Medicare HMOs are relatively popular Medicare Advantage plans because of their lower premiums. Some plans even have a $0 premium. However, there are other costs implied like your Part B premium. The reason these plans tend to be cheaper is that it is very difficult to see a non-network provider. Furthermore, you would need a referral from your primary care provider in order to see a specialist.
What is a Medicare HMO?
HMO is a health maintenance organization coordinated care plan through which you would receive your Medicare benefits. The insurance company works with some physicians in your local area– forming a network. Within this network, you choose a primary care physician (PCP) to coordinate your services.
If your PCP is unable to treat a health condition, he or she will issue a referral for you to see a specialist network. Some services like preventive care, mammograms and emergency visits may not require a referral.
As mentioned before, you will still have to pay the Part B premium. You must be enrolled in both Medicare Parts A and B in order to enroll in any Medicare Advantage program. You must also live in the plan’s service area.
Again, in an HMO plan, you can only obtain service from network providers except if it’s an emergency. However, some plans have a Point-of-Service feature. In a POS plan, you can use some non-network providers under certain circumstances, like when you’re traveling. You would pay the same in-network cost-sharing amount. However, these these features work may vary, so be sure to check the details of your plan. A Medicare Advantage PPO is a less restrictive version of an HMO in that you do not need a referral to see a specialist under your network and you may see any provider who accepts Medicare.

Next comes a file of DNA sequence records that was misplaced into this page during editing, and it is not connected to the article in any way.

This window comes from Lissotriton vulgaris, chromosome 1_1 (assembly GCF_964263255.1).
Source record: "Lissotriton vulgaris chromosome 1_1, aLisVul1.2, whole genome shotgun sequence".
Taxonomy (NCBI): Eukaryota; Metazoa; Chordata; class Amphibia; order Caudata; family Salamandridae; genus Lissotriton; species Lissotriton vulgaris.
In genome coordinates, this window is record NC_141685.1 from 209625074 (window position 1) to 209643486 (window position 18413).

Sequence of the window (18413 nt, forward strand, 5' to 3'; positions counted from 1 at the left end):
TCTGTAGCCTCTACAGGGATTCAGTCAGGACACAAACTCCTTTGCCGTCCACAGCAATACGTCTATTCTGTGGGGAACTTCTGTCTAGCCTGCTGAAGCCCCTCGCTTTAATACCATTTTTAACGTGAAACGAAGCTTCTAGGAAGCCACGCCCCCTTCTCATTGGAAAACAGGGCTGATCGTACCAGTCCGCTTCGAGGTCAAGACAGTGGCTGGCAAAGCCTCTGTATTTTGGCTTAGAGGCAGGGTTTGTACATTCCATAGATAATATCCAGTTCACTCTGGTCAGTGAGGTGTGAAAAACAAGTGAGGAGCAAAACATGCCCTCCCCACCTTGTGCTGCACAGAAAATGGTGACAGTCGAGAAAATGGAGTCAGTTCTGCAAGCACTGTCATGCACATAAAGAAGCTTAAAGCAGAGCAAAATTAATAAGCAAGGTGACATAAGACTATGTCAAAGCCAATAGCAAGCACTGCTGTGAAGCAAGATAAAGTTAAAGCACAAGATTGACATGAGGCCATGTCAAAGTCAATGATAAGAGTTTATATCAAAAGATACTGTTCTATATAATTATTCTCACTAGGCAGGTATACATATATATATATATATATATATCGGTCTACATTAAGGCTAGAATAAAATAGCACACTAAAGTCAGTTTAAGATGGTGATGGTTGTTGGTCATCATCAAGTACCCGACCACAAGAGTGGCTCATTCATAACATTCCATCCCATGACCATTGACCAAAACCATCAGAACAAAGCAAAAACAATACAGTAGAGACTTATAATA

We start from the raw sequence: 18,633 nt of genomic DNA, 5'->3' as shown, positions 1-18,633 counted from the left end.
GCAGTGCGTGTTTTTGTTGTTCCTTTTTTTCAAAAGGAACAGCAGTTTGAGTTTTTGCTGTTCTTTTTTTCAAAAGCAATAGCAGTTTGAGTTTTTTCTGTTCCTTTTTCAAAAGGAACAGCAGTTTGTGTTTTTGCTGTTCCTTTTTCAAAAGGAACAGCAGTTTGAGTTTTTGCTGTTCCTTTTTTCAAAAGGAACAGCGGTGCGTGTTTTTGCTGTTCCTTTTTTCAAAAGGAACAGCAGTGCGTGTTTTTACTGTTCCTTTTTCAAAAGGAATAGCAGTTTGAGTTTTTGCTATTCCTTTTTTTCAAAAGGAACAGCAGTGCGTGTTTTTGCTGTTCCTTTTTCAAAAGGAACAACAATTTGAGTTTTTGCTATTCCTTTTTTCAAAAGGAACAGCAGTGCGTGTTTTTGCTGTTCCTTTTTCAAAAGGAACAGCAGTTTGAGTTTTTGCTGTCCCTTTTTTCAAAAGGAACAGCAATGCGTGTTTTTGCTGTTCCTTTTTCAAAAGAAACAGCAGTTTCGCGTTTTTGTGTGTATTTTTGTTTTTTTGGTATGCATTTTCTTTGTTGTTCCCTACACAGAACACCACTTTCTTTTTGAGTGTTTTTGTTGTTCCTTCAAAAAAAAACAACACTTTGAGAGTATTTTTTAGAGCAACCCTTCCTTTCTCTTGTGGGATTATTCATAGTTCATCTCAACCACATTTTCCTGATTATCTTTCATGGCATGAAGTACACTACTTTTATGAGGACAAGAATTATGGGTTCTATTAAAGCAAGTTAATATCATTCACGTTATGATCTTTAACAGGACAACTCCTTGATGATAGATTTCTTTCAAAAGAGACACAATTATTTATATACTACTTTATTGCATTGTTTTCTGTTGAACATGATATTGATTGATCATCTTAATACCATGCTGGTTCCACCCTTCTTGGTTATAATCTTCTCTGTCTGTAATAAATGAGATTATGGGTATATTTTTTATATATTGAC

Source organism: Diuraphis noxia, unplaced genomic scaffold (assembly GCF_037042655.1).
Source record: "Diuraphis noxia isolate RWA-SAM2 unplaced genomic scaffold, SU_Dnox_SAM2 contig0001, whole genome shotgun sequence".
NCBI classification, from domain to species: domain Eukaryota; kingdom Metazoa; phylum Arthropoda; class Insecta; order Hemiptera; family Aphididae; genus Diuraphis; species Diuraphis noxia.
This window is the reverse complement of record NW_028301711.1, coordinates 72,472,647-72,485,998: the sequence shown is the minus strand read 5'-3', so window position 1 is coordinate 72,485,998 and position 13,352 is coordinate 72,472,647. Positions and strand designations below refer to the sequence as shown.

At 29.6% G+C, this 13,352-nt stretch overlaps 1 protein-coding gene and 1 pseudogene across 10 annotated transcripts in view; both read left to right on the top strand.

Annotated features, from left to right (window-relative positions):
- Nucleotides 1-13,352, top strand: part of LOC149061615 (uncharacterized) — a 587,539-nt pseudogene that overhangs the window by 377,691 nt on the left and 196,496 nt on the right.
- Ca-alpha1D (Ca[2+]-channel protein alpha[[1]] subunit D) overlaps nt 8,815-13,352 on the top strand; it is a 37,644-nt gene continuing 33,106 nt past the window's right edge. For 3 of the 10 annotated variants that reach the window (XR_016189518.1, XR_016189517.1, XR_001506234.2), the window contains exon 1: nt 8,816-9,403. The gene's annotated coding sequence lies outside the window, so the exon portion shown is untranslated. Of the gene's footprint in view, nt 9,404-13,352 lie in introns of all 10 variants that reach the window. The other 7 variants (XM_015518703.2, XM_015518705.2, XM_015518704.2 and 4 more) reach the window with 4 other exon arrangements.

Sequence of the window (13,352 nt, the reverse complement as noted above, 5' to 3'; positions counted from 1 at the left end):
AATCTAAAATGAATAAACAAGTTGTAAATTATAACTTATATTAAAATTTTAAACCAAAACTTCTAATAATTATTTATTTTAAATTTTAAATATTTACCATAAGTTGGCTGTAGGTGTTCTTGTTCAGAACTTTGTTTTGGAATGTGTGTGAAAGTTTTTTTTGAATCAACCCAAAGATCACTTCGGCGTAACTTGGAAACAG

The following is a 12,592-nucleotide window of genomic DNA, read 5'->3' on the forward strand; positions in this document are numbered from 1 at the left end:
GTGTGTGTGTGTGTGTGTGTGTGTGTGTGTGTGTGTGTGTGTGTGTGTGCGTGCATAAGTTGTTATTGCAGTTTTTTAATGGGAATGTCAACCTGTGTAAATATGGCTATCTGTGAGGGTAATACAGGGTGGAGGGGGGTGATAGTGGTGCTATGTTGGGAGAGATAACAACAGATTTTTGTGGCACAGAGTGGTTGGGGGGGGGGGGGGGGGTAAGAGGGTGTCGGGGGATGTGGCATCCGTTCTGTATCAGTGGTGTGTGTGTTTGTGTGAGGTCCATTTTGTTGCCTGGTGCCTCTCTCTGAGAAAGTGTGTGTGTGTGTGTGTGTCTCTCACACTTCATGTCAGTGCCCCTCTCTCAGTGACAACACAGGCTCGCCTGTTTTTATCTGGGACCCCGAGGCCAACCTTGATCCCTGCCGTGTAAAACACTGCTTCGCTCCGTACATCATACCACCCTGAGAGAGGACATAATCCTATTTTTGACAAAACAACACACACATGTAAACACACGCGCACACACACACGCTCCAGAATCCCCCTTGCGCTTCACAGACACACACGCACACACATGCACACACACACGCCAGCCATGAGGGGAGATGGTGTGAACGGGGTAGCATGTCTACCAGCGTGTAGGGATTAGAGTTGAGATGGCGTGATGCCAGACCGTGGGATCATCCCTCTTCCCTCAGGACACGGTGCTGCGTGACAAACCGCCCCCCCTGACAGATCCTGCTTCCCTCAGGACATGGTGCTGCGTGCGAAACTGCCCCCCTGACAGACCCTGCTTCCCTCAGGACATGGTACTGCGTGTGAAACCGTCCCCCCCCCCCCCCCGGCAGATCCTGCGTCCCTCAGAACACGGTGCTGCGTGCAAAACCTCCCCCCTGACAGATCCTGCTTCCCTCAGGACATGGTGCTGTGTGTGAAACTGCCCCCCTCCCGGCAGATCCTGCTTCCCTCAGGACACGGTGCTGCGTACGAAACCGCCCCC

Medicare HMO plan Common Features
- Medicare HMO plans cannot ask you health-related questions other than whether or not you have End-Stage Renal Disease.
- Formularies, pharmacy and provider networks, co-payments/co-insurance, and premiums can change every January 1st so it’s important to always review your Annual Notice of Change letter each fall
- A local network of health care providers and hospitals from which you must seek your care, except in emergencies.
- Many plans will have you choose a primary care physician who can coordinate a referral to send you to a specialist.
- There are some HMO-POS plans.
- Many HMO plans cover Medicare Part D. If so, be sure to check the plan’s drug formulary to make sure your medications are included.
- You pay co-pays or coinsurance. You can see how much the provider is allowed to charge for certain services in each plan’s benefits summary.
How to Choose a Medicare HMO plan
It takes a lot of effort to look through all the different HMO plans. That’s why you should consider getting help from an agent like us. We are very familiar with these plan’s provider networks and service areas, so we can help you find a suitable one for you. We can also go over plans’ star ratings with you
Feel free to give us a call at 212-484-9888. Or if you’re on mobile, click the button: Call Now!